Monday , October 23, 2017 - 5:05 PM3 comments
PLEASANT VIEW — Weber High School had ended its investigation into a widely-circulated video of five students chanting a racial slur, but school officials can’t say what disciplinary actions were taken against the students.
“The investigation has now concluded, and the school has taken appropriate action against the students. Since this action is now part of their student record and protected by federal and state privacy laws, we are prohibited from releasing the specific details,” Weber School District spokesman Lane Findlay in a news release Monday.
Last week, a video showing five Weber High School junior and senior girls shouting a racial slur was posted on social media, quickly gaining national attention. The video shows the girls, who appear to be in a vehicle, yelling (f-------) (n------). The video appears to be played backwards and its caption — a seemingly nonsensical phrase — suggests the students were saying words that, when played backwards, resulted in the profanity.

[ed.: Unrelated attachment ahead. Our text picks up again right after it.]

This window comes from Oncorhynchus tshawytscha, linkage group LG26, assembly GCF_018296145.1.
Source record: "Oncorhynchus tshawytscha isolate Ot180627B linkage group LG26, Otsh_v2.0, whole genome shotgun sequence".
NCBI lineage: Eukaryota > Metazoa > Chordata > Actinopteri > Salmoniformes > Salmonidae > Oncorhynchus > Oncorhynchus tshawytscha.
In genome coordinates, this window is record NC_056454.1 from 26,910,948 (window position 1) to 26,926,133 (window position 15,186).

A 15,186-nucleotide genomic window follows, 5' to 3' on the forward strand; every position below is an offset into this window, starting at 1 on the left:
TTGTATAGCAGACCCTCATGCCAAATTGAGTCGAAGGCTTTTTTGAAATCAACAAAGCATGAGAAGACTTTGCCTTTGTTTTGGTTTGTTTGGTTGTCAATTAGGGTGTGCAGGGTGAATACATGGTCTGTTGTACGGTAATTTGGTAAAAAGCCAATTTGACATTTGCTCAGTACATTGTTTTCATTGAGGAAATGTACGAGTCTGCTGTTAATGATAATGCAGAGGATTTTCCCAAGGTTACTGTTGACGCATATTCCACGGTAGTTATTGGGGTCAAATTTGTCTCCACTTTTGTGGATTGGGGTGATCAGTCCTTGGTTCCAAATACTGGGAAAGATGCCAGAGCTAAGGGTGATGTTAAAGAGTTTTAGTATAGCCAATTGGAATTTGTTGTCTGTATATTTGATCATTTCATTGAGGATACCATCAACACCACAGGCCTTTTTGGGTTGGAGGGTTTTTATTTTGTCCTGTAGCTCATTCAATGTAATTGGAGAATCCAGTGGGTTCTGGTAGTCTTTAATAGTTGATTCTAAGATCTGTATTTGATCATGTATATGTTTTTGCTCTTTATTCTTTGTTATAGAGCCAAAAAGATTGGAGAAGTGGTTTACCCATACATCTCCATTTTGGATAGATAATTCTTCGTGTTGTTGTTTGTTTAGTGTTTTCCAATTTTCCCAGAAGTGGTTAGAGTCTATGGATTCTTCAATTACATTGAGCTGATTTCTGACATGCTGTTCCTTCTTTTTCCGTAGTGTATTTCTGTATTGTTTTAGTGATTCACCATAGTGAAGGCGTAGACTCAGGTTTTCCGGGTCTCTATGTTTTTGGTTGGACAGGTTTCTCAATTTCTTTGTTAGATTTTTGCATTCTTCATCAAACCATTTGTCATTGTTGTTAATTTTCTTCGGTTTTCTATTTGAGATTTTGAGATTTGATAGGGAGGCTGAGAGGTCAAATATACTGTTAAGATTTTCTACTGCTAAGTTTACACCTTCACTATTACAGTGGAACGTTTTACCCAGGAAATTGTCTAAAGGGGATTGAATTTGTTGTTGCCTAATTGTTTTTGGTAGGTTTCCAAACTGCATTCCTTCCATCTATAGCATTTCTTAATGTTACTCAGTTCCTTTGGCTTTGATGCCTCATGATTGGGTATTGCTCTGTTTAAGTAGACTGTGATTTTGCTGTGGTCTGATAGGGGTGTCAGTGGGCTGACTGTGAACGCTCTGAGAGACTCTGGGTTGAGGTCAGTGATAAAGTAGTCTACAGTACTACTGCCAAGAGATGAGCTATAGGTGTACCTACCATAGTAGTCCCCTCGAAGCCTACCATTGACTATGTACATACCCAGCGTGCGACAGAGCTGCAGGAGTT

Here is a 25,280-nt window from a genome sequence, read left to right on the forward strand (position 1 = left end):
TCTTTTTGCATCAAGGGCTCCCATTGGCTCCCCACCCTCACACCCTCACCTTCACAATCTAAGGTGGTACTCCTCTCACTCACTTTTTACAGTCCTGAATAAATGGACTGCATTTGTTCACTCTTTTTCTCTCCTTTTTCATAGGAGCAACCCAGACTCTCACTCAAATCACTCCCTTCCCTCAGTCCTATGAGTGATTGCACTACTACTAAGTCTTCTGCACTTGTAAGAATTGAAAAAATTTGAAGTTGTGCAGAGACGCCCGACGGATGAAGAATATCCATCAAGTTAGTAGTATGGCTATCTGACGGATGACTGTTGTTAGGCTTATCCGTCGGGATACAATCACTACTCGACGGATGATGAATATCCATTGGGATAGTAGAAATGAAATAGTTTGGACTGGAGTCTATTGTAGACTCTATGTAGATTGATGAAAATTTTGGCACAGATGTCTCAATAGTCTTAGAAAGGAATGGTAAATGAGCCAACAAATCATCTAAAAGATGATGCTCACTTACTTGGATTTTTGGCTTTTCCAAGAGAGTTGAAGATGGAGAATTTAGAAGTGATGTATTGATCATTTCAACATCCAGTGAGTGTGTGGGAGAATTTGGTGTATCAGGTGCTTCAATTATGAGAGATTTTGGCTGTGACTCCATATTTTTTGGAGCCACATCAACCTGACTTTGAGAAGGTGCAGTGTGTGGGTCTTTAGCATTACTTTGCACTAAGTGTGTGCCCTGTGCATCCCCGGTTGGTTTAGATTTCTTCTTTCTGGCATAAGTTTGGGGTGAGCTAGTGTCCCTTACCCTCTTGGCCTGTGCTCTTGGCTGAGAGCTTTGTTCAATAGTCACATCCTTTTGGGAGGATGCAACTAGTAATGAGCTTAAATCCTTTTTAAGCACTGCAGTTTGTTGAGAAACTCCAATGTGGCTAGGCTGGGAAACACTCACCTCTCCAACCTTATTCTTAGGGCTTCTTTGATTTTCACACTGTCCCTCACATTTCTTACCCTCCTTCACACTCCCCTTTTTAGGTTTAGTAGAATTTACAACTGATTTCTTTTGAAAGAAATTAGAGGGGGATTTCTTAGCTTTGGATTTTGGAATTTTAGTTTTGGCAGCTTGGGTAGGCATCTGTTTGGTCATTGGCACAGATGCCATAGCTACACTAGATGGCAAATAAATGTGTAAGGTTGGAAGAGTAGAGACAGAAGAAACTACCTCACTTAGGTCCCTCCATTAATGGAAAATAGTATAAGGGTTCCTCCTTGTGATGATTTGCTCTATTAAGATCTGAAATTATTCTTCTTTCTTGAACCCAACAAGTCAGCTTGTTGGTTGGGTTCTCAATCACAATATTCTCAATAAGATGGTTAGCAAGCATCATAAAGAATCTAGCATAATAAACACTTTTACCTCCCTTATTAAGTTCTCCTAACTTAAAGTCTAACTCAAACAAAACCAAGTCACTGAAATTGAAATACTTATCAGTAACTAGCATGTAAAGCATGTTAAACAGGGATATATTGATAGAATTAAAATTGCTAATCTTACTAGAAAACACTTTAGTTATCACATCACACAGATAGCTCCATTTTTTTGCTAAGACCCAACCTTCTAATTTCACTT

“Although the students reported they were just playing around and it wasn’t directed at any particular person, it doesn’t excuse the fact they knew what the words sounded like when they recorded it and played it backwards,” Findlay said in the release, adding that the girls have “expressed sincere regret for their actions and have been very apologetic.”
The students filmed the video over a year ago while on fall break, Findlay said, and it was later posted to a private social media account by the students. The video was not related to a school function and was recorded outside of school.
Findley said the district doesn’t normally get involved in student conduct issues that occur outside of school, but because the video caused “substantial disruption” at school and affected many students, officials decided to investigate. Three of the five students were also cheerleaders, who have to sign a code of conduct that applies to misconduct outside of school.
“Even though young people sometimes do things without really thinking it through, it’s important that we correct inappropriate behavior and help them understand the potential consequences of their actions,” Findley said. “It’s also critical that we try and prevent these types of things from ever happening again.”
Weber School District is looking into several different options for sensitivity and anti-discrimination training for students and staff, the release says.
Reach digital producer Jessica Kokesh at 801-625-4229 or email@example.com. You can also follow her on Twitter at @JessicaKokesh or Facebook.com/ByJessKokesh.
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